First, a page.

And here’s one that conveys S-E-X with much less skin. Of course with that kind of “tell them what they’re getting up front” title, who needs it? I don’t know the artist.

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Assorted paperback covers because why not?

First a typically weird Richard Powers image. No, for Powers that’s actually fairly mundane.

Here Earle Bergey shows Big Planetary Brother is watching you.

Next, one by Gaughan that I think nicely invokes a feel of “struggling humans against overwhelming alien force.”

Fourth, a crime cover by James Meese. Grabs the eye, doesn’t it?

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Anthology covers for Thursday morning

First one, by Mitchell Hooks. Lewis Padgett was a pen-name for C.L. Moore, Henry Kuttner and Moore/Kuttner writing together.

Charles Binger does one for John Collier’s remarkable short-story collection.

Uncredited art for a Ray Bradbury collection

Those come from the school of “try and capture images of all the stories” Here’s one that goes for a single image, by Richard Jones

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This morning, the apocalypse!

As captured on book covers, anyway.

Some say the world will end in fire—

Some say in ice.

Nobody, however, said the world would end crushed by a giant monster until this Kirby cover.

I haven’t read We Who Survived. Alas, Babylon was part of ninth-grade (I think) English, the curriculum’s minor concession to SF (it’s a reasonably realistic look at post-WW III survival, and I quite enjoyed it). I can’t say I have any enthusiasm for those 1950s/early 1960s Marvel monster stories, but they do have cool covers.

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Some pulp covers for your amusement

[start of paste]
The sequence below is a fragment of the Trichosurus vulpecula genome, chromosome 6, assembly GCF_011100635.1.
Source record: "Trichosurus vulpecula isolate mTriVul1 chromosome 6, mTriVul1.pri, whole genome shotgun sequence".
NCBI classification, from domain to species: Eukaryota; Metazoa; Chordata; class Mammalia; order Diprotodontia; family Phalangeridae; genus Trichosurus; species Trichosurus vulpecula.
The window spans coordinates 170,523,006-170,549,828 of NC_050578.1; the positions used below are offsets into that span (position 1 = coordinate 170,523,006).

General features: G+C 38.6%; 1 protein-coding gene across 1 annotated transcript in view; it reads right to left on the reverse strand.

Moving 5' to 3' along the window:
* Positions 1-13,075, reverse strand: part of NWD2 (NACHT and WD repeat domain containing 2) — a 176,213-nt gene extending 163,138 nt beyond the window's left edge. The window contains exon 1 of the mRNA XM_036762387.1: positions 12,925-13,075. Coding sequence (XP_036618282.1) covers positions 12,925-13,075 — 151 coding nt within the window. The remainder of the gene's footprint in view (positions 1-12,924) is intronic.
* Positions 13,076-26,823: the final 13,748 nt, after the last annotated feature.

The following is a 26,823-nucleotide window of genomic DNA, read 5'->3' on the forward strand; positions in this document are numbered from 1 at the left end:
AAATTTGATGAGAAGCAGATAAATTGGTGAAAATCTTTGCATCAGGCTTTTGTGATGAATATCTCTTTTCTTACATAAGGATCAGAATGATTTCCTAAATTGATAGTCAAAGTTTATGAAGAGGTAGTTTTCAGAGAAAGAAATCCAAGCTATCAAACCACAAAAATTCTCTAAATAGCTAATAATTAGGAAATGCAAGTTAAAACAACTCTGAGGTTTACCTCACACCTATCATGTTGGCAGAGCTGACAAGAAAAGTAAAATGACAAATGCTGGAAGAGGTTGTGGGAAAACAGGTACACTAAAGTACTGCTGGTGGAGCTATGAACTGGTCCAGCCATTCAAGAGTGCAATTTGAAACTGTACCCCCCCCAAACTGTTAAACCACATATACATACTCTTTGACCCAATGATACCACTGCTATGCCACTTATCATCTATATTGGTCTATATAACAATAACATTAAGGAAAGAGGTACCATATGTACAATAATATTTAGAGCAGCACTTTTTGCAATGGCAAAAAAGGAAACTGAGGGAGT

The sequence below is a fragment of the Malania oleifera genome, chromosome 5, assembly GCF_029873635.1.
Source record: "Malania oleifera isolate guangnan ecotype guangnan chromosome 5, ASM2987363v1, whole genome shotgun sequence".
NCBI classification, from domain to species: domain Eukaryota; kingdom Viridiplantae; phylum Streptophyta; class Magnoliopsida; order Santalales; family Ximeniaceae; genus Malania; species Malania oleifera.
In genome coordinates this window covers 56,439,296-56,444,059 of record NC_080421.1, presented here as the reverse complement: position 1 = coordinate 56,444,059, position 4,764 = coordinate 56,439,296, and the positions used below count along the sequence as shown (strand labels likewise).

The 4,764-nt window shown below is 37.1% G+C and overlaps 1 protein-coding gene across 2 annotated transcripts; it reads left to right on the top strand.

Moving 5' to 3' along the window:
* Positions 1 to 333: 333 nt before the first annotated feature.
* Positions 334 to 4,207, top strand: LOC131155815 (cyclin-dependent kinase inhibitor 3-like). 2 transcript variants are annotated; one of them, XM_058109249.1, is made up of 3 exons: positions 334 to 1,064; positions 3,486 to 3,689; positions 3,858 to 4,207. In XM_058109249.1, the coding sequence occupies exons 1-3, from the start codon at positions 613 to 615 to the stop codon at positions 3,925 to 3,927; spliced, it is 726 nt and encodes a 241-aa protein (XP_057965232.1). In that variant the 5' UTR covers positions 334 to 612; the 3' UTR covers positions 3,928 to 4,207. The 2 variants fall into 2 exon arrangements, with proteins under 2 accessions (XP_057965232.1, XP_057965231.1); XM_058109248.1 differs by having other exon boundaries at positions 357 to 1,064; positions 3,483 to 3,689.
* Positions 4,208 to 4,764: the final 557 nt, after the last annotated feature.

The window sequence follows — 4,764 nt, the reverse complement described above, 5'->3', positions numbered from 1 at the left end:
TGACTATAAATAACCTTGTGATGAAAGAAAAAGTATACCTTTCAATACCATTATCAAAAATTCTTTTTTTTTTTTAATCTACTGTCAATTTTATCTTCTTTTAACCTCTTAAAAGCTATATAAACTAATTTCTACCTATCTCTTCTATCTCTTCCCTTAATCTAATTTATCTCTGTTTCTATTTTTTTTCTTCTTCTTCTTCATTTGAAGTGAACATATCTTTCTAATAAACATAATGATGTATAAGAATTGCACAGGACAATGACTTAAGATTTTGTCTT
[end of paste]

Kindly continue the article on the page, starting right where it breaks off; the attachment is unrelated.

Just got back from South Carolina yesterday (details later in the week) so no time to post anything thoughtful.

This one by Earl Bergey looks a little odd — the creature’s expression looks almost apologetic about disturbing the humans.

This one by Bergey’s a bit better

Uncredited art but I think it’s effective.

Here’s one by Walter Popp to wrap things up

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For today, a quote and a cover

 

I heard the quote on Sirius’ Broadway Channel last night, from the musical [title of show] (yes, that’s the title): “I’d rather be nine people’s favorite thing than a hundred people’s ninth favorite thing.”

As a writer that’s not a bad goal to shoot for. I’m not sure it’s a practical career goal (if the hundred people all buy my book, option B is probably more profitable) but even so, something about the sentiment clicks with me.

The cover is by Leo and Diane Dillon for Avram Davidson’s fantasy about the Roman poet Virgil, re-imagined in medieval legend as sorcerer Virgil Magus. I’m not a fan of Davidson, a stylized writer whose style I find very off-putting. This book was the best of those I read, and the cover captures its rather quirky tone. Plus it’s a neat image in its own right.

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Because I love to show cool cover art, that’s why.

So here’s Powers’ cover for Ballard’s The Drowned World, much beloved by Madonna